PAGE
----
With the legislative session wrapping up this weekend, a scaled down proposal to add beds at Regions Hospital in St. Paul was moving at the Capitol even as critics speculated the expansion could harm nearby St. Joseph's Hospital.
On Wednesday, the House approved a plan that would allow Regions to add 76 licensed hospital beds, including a provision that makes construction of some beds contingent on the hospital adding capacity for mental health patients.
The bill from Rep. Joe Schomacker, R-Luverne, prevailed despite an attempt by another Republican lawmaker to scale back the plan to just 30 beds. Rep. Roz Peterson, R-Lakeville, proposed the smaller expansion because Fairview Health Services was concerned "we won't be able to have a viable hospital at St. Joe's if this legislation moves forward," she said.
Minneapolis-based Fairview owns St. Joseph's Hospital. In an interview, Schomacker pointed to recent reports that Fairview is spending $111 million on a renovation project at the University of Minnesota Medical Center.
"They have the ability and funding to do that," Schomacker said. "If they did think that this was a crisis, they could have reexamined that before making that kind of announcement."
Late last year, Regions proposed adding 100 hospital beds by 2040 to add capacity at a facility that officials said is too full to efficiently handle projected growth from an aging population and sicker patients. Since 1984, Minnesota law has blocked construction of new hospital beds due to concerns that overcapacity can drive up costs in health care.
Hospitals can seek exceptions to the moratorium, but the process includes a Health Department report about whether proposals are in the public interest. A preliminary report from the state agency earlier this month found the full Regions proposal was not in the public interest, but suggested there was merit to aspects of the plan.
Schomacker's bill would let Regions add a total of 76 beds in two phases within 10 years. The first phase would allow 12 beds for medical/surgical patients, 20 beds for obstetrics and 20 beds for mental health.
Hospitals tend to lose money on patients in mental health beds, Schomacker said, so the 12 medical/surgical beds would provide a margin to essentially pay for the mental health beds. Once the mental health beds are certified by the state, Regions could build another 24 medical/surgical beds — enough capacity for revenue-generating patients to satisfy the hospital's financiers, Schomacker said.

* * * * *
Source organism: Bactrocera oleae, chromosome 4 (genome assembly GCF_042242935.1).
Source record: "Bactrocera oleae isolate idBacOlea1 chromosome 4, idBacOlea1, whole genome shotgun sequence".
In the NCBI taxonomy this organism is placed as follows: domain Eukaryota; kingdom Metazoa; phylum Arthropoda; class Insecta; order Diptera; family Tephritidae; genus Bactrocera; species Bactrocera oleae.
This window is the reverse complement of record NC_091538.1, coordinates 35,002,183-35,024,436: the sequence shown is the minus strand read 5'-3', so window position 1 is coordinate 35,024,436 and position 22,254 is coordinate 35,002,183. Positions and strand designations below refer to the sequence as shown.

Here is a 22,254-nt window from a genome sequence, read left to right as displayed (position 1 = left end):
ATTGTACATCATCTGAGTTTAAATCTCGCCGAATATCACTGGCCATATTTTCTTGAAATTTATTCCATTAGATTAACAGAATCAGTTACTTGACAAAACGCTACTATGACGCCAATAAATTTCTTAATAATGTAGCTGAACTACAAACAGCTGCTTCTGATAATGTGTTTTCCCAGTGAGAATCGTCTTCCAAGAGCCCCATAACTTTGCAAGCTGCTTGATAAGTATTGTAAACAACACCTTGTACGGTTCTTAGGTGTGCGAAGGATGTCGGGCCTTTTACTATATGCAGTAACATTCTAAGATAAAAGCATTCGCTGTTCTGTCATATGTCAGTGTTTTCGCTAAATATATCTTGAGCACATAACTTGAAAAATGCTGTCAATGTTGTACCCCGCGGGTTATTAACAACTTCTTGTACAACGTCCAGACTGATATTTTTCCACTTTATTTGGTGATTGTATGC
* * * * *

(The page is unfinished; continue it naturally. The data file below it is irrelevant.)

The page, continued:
"We had to pay for it somehow," Schomacker said. "They came down quite a bit from what their original request was."
The Legislature is facing a deadline of midnight Sunday to pass bills this year. Sen. Michelle Benson, R-Ham Lake, said she hoped to bring the Regions measure forward for a vote in the Senate. Schomacker said he believed the Senate might take up the issue Saturday.
At the St. Paul province of the Sisters of St. Joseph of Carondelet, the religious order that founded St. Joseph's Hospital in the 19th century, leaders said Friday they have concerns about the House bill.
"Our understanding is that the most recent House amendment does not allay Fairview's financial concerns for St. Joseph's Hospital and that ultimately could reduce care options for what is a growing need in our community — mental health and chemical dependency beds," said Ann Thompson, a spokeswoman for the Sisters of St. Joseph of Carondelet.
"The sisters still believe there is room for compromise," Thompson said. "If a compromise can't be reached, we wonder if there might be a short-term solution possibly granting Regions a few beds … and then return to this issue in the next [legislative] session."
A Fairview spokeswoman did not respond to an e-mail Friday afternoon seeking comment. A spokeswoman for Regions said Friday that the House bill passed with bipartisan support.